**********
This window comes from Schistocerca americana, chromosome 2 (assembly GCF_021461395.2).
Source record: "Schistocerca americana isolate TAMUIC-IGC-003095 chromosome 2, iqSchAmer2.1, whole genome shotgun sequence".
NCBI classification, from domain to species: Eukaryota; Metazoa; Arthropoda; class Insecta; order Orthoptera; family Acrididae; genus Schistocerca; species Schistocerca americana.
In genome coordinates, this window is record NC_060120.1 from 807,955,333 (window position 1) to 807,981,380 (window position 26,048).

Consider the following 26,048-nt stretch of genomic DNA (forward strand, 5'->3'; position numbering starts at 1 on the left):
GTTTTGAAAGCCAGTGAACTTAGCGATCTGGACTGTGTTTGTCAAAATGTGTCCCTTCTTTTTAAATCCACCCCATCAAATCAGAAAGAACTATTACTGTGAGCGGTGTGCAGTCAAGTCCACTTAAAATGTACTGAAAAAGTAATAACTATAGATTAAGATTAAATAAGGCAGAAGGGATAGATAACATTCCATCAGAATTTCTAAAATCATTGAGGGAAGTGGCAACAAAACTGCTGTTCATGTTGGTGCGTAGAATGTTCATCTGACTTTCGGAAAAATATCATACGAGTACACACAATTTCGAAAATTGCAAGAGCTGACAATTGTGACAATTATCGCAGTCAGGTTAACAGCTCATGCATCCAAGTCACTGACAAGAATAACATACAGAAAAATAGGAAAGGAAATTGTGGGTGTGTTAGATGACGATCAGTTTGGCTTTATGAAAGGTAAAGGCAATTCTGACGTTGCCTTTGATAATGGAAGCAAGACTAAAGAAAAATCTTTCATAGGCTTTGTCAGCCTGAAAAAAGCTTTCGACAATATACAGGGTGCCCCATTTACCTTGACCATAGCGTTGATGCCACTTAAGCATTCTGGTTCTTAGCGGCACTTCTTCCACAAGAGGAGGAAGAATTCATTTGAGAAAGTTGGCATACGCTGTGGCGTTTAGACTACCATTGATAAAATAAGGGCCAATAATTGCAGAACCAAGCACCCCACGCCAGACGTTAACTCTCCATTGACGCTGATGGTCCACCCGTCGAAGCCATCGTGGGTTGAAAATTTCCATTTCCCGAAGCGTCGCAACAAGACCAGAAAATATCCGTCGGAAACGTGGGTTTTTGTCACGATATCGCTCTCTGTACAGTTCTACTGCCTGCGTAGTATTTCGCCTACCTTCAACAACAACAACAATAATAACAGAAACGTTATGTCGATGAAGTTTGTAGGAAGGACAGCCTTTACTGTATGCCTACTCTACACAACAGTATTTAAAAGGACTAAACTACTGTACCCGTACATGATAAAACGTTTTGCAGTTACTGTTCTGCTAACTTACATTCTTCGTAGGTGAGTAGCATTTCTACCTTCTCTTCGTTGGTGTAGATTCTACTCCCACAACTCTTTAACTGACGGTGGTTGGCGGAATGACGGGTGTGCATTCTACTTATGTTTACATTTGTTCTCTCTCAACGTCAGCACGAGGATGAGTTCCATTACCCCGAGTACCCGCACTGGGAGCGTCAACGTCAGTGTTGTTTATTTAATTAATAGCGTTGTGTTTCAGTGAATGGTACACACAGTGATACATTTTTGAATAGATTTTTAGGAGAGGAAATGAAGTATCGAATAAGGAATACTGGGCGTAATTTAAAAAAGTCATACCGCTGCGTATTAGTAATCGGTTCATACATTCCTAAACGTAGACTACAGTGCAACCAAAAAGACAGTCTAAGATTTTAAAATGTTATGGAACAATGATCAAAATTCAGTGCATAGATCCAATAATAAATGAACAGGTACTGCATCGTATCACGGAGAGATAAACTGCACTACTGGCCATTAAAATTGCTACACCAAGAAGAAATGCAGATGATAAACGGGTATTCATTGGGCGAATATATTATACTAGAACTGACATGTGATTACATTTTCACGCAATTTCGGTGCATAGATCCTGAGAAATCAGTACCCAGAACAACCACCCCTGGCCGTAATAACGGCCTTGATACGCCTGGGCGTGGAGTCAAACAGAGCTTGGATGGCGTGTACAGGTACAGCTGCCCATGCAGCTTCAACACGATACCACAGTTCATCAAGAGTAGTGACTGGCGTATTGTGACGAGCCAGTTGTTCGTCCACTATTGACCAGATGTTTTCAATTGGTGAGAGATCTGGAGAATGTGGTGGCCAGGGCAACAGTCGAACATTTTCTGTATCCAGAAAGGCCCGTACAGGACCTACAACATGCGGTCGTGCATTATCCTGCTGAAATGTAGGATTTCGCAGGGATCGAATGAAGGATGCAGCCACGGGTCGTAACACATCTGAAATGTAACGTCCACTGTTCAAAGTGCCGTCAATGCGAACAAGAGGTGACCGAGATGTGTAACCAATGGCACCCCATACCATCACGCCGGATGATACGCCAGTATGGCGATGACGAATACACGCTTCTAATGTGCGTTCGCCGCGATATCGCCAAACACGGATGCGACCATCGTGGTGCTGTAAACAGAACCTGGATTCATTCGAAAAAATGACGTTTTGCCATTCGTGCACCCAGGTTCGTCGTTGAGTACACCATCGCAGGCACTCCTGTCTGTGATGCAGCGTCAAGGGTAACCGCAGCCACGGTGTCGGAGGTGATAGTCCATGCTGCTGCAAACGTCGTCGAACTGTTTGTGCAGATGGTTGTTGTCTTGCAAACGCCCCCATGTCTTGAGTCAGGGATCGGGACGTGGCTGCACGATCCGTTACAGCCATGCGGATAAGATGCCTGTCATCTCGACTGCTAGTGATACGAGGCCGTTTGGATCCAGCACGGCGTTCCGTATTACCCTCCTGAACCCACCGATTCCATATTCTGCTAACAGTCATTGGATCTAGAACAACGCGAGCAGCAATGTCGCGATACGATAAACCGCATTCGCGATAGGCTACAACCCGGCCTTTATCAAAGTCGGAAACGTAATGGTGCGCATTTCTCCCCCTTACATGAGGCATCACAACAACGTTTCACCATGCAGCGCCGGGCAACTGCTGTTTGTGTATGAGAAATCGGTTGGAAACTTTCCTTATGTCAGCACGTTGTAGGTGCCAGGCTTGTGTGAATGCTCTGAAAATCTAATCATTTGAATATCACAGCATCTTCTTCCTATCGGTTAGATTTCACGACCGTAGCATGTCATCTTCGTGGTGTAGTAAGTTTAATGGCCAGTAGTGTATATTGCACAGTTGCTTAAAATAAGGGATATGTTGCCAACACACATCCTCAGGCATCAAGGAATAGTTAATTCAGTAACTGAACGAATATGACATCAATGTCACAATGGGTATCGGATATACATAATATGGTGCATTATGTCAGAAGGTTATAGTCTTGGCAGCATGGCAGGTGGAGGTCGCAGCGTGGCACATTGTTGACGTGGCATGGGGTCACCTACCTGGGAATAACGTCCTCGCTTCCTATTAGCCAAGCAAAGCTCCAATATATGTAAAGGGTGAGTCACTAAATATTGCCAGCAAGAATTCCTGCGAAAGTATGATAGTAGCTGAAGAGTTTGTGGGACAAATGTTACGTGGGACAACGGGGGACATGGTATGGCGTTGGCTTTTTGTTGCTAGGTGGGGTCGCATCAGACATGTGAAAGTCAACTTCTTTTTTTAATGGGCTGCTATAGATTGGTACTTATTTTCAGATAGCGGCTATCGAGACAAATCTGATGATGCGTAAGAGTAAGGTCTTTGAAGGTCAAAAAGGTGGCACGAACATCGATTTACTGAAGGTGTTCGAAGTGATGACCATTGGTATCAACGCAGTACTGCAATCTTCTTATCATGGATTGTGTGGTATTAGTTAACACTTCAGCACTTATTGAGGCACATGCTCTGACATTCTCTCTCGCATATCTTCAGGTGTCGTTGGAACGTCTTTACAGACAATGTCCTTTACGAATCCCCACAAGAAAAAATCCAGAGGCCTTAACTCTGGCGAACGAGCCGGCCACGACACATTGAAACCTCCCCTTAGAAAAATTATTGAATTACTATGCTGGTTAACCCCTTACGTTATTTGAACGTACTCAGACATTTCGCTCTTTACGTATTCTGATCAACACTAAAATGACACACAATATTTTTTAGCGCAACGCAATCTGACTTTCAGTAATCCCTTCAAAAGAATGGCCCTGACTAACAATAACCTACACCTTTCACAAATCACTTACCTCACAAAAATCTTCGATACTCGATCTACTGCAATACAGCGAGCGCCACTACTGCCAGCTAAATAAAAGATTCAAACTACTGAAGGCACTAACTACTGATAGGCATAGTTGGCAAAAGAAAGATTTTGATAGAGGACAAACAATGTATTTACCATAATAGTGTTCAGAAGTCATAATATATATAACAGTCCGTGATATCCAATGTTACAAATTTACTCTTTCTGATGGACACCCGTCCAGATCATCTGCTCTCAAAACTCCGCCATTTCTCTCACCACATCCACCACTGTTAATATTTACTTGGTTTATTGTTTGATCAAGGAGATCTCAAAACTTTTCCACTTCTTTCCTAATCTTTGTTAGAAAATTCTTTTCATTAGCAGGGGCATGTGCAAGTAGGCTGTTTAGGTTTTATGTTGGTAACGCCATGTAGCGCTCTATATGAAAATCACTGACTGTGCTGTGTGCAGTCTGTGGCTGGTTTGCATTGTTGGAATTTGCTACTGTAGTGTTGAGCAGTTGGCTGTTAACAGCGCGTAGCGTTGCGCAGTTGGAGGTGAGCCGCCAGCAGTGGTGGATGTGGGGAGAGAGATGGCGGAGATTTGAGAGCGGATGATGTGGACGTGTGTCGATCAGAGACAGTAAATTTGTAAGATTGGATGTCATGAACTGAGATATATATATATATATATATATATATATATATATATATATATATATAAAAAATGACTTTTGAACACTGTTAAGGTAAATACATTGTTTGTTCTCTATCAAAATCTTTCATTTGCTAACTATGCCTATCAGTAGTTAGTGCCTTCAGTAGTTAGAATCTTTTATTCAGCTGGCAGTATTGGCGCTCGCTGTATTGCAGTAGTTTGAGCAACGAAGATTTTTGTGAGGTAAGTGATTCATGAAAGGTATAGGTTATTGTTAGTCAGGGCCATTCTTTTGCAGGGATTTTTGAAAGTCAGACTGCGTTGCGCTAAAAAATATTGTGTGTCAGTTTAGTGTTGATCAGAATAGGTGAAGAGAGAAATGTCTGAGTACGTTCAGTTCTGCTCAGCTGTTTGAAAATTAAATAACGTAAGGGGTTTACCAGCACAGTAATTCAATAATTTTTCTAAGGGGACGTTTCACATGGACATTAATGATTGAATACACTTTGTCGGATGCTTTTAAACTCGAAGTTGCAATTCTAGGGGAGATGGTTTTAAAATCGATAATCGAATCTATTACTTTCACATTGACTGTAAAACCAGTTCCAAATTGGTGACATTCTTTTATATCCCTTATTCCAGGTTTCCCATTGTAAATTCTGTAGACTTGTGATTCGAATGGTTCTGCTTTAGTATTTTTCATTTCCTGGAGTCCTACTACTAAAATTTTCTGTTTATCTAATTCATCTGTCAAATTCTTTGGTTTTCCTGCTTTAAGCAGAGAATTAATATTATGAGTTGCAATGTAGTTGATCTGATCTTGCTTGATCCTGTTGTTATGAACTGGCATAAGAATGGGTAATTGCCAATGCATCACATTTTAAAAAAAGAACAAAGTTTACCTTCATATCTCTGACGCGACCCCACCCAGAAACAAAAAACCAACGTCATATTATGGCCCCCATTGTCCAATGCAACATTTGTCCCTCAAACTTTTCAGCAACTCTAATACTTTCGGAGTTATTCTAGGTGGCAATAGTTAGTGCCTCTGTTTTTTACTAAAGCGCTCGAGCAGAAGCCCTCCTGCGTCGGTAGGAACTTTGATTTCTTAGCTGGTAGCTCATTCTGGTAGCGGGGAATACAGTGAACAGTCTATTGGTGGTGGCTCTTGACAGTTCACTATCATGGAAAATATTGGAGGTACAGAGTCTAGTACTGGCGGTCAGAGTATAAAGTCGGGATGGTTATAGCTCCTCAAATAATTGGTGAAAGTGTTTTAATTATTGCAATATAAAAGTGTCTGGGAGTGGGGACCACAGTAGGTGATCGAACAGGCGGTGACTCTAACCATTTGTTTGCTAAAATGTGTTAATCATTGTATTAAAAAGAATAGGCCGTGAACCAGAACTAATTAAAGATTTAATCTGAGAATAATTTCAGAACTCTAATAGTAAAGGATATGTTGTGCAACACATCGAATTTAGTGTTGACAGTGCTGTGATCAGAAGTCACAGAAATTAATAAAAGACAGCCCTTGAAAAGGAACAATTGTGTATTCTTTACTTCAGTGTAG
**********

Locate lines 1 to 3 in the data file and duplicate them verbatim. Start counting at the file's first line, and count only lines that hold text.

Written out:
This window comes from Schistocerca americana, chromosome 2 (assembly GCF_021461395.2).
Source record: "Schistocerca americana isolate TAMUIC-IGC-003095 chromosome 2, iqSchAmer2.1, whole genome shotgun sequence".
NCBI classification, from domain to species: Eukaryota; Metazoa; Arthropoda; class Insecta; order Orthoptera; family Acrididae; genus Schistocerca; species Schistocerca americana.